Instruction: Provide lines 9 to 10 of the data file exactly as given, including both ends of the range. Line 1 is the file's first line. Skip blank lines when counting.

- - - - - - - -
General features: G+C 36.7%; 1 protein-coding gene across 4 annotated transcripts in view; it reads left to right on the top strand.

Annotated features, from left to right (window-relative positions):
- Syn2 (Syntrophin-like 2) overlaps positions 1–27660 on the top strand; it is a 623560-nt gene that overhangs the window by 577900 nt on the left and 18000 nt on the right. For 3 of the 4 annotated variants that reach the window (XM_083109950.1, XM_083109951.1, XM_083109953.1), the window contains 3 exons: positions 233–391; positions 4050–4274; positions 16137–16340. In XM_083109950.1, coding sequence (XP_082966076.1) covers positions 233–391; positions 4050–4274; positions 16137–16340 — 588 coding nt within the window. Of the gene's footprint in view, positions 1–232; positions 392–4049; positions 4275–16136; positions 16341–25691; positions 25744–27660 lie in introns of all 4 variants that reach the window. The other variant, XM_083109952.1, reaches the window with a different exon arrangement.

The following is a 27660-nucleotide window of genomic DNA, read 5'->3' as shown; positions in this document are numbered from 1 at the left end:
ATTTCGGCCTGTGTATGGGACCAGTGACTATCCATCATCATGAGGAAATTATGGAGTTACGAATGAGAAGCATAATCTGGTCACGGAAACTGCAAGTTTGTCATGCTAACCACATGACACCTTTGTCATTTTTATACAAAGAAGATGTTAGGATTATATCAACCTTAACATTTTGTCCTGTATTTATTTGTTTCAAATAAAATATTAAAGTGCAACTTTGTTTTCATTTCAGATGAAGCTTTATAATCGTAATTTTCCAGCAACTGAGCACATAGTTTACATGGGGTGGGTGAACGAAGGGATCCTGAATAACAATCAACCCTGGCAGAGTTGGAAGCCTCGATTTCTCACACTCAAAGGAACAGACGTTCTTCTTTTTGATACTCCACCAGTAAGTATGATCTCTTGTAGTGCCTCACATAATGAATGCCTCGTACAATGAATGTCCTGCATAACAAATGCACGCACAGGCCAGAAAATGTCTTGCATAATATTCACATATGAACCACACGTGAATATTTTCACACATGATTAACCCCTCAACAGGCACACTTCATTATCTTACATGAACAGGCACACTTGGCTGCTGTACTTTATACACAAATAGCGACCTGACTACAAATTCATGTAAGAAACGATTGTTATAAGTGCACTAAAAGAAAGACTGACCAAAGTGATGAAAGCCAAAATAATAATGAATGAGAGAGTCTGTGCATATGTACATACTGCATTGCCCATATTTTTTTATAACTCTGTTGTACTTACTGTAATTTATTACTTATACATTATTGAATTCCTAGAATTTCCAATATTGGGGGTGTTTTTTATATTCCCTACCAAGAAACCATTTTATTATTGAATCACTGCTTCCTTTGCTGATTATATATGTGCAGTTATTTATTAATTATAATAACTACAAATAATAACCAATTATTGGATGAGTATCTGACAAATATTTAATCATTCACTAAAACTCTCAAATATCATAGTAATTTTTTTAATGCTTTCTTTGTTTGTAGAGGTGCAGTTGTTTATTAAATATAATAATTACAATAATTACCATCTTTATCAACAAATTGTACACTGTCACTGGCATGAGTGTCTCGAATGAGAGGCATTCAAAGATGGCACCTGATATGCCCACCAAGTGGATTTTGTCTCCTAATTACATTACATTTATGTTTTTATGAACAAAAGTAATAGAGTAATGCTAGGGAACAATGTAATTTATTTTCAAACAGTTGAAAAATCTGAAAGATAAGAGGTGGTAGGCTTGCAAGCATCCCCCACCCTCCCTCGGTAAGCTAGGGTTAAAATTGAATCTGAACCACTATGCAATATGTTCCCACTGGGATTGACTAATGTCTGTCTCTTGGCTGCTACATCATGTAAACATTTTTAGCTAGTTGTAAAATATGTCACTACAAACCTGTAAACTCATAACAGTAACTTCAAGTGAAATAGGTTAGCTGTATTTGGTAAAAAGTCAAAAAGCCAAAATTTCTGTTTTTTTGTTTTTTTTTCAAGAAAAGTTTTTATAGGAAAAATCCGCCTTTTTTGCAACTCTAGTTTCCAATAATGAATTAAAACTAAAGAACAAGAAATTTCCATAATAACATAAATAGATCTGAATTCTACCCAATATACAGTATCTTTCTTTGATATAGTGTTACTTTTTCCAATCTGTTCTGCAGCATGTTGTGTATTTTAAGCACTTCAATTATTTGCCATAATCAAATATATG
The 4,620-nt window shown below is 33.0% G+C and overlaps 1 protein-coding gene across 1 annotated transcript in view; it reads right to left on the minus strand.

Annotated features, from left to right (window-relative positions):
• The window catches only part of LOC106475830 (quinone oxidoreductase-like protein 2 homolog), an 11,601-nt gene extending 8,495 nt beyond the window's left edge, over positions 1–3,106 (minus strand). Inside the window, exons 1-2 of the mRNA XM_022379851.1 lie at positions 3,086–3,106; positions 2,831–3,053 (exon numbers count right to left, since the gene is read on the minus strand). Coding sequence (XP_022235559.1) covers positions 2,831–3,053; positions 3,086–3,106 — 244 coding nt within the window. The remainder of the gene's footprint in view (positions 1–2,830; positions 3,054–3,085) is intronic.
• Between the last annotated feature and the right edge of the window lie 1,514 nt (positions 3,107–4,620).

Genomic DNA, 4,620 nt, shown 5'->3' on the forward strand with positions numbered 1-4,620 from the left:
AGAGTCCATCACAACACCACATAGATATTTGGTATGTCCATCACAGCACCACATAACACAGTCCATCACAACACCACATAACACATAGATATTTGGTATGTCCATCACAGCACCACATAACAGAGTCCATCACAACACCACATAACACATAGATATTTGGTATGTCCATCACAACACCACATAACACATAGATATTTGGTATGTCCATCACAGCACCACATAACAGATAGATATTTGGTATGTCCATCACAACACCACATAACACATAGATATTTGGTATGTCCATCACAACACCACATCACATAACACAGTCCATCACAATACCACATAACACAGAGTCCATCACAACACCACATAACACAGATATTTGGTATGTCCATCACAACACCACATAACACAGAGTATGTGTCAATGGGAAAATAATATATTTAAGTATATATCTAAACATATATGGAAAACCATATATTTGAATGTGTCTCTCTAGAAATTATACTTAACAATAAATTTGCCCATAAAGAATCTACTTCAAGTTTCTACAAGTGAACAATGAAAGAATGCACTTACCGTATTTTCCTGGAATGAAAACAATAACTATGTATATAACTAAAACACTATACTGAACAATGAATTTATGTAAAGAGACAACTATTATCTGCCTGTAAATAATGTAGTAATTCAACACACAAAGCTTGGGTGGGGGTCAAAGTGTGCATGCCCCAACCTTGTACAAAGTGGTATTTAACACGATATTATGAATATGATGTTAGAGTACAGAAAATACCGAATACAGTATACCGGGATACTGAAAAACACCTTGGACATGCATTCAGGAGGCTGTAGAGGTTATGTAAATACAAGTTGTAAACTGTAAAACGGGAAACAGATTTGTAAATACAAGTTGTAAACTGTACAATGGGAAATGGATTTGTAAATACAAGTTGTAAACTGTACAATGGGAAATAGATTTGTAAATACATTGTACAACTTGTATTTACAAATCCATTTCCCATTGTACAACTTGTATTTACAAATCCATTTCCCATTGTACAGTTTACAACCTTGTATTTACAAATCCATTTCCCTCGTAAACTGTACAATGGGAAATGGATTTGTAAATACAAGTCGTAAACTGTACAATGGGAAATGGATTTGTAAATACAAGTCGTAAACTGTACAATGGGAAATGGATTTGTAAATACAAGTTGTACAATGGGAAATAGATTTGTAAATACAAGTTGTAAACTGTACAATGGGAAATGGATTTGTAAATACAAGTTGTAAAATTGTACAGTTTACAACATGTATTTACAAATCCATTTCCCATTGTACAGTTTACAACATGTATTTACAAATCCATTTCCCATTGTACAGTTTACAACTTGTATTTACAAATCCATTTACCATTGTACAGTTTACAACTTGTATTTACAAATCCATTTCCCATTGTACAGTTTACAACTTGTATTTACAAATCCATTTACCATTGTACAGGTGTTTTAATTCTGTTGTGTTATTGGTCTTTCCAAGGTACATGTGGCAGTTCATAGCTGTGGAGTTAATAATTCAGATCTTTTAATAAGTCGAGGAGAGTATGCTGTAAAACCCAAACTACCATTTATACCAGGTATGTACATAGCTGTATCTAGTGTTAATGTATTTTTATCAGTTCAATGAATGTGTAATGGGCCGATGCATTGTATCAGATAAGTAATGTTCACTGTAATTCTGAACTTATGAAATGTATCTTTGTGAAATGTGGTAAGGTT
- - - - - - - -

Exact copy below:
• Between the last annotated feature and the right edge of the window lie 1,514 nt (positions 3,107–4,620).

Genomic DNA, 4,620 nt, shown 5'->3' on the forward strand with positions numbered 1-4,620 from the left: